Google's services have been blocked in China for several years, but the company still has businesses there, as the tech giant seeks to sell products to Chinese firms in...Technologyread more
Netflix can sustain its lofty valuation only if global subscriber growth can support increasing content spending and debt.Technologyread more
The House voted to table a resolution to start impeachment proceedings against President Donald Trump introduced by Rep. Al Green.Politicsread more
A photo editing app has introduced a few new wrinkles to the faces of celebrities — and to the ongoing discussion around personal digital security, NBC reports.Technologyread more
Stocks in Asia traded lower on Thursday morning. Australia's jobs data showed the net number of jobs created was far below expectations.Asia Marketsread more
Property price gains across the wider U.K. have been slowing since 2016, according to the U.K.'s Office for National Statistics.Real Estateread more
The International Monetary Fund on Wednesday said that the U.S. dollar was overvalued by 6% to 12%, based on near-term economic fundamentals, while the euro, Japan's yen and...World Economyread more
The company blamed its Q2 content slate and price increases for the subscriber miss.Technologyread more
IBM's year-over-year revenue has now declined for four quarters in a row. Impact from Red Hat is not yet factored into the company's guidance.Technologyread more
See which stocks are posting big moves after the bell on July 17.Market Insiderread more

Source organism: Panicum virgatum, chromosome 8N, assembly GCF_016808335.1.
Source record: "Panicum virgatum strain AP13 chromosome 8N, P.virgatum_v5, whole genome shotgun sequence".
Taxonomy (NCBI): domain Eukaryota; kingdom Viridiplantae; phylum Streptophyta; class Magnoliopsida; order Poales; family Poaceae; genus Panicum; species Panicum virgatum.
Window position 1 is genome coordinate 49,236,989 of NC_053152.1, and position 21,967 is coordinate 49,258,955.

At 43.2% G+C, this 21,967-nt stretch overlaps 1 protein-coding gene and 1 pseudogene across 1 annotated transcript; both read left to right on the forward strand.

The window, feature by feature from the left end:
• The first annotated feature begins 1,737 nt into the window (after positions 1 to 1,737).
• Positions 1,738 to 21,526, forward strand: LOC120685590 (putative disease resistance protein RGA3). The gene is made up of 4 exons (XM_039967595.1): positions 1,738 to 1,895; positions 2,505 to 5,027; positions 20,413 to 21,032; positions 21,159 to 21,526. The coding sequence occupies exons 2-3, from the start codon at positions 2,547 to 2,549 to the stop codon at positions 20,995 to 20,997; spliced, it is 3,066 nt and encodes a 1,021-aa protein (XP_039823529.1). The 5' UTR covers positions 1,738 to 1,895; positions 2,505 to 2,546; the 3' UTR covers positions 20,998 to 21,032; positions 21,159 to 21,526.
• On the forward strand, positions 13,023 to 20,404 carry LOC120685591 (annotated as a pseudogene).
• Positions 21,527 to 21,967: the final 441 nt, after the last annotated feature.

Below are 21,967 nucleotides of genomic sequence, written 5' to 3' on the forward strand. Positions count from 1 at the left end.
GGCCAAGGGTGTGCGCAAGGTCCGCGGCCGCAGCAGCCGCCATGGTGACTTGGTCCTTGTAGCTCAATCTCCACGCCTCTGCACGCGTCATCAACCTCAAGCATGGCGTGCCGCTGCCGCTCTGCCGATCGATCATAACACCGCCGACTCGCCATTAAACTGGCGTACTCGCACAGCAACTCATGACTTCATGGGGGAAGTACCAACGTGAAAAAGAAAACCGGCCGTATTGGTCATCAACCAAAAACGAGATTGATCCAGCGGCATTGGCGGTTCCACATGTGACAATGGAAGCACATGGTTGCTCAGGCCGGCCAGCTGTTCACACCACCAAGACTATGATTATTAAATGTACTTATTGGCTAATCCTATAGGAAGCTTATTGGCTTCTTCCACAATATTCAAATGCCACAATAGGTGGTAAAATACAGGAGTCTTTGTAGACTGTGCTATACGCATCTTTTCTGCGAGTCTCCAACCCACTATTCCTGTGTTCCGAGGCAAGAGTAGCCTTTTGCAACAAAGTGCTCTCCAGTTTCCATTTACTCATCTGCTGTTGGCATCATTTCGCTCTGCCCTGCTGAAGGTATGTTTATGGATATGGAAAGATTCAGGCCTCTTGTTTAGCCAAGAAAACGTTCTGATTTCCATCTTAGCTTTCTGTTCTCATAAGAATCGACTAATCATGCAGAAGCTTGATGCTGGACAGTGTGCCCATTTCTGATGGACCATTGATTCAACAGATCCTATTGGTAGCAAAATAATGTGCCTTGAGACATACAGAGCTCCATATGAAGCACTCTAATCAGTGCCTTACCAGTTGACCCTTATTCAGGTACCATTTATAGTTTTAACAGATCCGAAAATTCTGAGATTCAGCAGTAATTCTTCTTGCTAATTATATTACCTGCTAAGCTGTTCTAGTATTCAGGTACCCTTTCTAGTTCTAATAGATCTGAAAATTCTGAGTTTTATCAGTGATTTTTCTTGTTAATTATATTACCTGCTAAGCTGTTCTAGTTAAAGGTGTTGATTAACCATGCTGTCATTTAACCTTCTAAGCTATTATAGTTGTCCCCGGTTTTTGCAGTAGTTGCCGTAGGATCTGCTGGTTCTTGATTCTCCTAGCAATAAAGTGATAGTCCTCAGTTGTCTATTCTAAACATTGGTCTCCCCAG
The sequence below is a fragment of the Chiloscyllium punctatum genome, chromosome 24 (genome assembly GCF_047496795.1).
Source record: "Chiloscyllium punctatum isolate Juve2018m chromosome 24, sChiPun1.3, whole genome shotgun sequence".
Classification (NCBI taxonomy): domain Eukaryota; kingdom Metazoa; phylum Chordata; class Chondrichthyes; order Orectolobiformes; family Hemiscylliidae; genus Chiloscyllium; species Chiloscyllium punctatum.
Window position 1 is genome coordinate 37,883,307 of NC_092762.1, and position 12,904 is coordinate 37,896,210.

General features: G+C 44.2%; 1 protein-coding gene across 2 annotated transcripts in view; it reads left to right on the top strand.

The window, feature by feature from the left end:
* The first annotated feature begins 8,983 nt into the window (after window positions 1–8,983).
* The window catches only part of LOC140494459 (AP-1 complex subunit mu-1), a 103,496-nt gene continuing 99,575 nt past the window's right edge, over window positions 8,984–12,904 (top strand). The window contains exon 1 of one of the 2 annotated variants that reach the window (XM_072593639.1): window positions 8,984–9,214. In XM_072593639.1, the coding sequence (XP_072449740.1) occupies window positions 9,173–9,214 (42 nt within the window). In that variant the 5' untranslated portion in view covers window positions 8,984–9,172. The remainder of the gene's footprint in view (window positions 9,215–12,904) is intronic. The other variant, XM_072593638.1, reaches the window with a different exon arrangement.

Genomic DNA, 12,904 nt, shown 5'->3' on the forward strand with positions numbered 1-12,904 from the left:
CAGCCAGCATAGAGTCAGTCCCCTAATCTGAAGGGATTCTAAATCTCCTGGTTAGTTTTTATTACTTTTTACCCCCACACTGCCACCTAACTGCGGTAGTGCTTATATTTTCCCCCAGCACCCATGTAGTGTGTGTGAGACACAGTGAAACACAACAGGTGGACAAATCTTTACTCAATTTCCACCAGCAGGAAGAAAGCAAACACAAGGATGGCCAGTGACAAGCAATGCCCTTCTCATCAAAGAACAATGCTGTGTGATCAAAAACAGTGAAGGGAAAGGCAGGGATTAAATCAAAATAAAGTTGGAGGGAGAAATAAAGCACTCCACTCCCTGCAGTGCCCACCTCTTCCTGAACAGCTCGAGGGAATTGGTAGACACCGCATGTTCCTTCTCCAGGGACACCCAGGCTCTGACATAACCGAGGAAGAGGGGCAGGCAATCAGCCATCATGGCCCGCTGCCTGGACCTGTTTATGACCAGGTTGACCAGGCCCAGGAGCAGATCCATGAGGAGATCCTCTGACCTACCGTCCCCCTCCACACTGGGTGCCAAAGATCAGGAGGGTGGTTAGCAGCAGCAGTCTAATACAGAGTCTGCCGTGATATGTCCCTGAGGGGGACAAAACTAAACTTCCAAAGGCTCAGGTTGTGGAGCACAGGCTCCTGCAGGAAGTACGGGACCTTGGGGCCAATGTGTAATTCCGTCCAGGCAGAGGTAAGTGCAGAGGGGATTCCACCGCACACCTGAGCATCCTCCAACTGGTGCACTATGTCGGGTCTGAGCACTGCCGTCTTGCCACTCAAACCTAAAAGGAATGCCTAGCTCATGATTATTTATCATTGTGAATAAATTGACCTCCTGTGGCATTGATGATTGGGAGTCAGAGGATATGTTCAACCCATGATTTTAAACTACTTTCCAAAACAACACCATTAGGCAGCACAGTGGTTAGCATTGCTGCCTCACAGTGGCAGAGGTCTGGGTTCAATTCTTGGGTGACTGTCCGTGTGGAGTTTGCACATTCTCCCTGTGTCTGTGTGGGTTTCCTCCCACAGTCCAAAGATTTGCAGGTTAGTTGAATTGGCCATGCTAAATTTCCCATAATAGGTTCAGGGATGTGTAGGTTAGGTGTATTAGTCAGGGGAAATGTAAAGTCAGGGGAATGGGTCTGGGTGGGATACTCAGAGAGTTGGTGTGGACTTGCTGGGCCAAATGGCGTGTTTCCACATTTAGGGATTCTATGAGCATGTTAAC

"It's clearly doing more harm than good," the "Mad Money" host says. Instead Facebook should buy Square for $70 billion and expand the payments network worldwide.Mad Money with Jim Cramerread more
investigation@ (Adds details, background)
MOSCOW, Feb 16 (Reuters) - Michael Calvey, the U.S. founder of one of Russia's biggest private equity firms, told a Russian court on Saturday he would cooperate with an investigation into alleged financial misconduct and comply with terms if put under house arrest.
Calvey, a senior partner at Baring Vostok, was detained on Thursday along with some other executives after investigators accused him and others of embezzling 2.5 billion roubles ($37.73 million). Calvey denies the accusations.
Moscow's Basmanny court ordered on Friday that Calvey should be detained for 72 hours, with a new hearing to consider if he should continue to be kept in custody on Saturday.
A state prosecutor said on Friday that Calvey and other executives at his fund were suspected of embezzling the money by persuading shareholders in a Russian bank to accept a stake in another firm at an inflated price.
The alleged share scam occurred in 2017 and involved Vostochny Bank, a small lender in which Baring Vostok has a controlling stake. It concerned the transfer of equity in Luxembourg-based International Financial Technology Group.
Calvey, calmly speaking via his lawyer from a locked glass-walled space inside the court room on Saturday, repeated he disagreed with prosecutor's asset valuation but said he was ready to cooperate with the investigation.
"I am ready to cooperate with the investigation and meet all requirements of the house arrest," Calvey told the court. "I am not going to run." A judge at the Basmanny court, Artur Karpov, is expected to rule whether Calvey should remain in custody later on Saturday.
Earlier on Saturday, the judge asked prosecutors to bring a document from the Russian central bank to support their 2.5 billion rouble estimate of the alleged fraud.
Russian President Vladimir Putin was informed of the detention, Kremlin spokesman Dmitry Peskov was quoted as saying by RIA news agency late on Friday. (Reporting by Maxim Rodionov; Writing by Katya Golubkova; Editing by Mark Potter)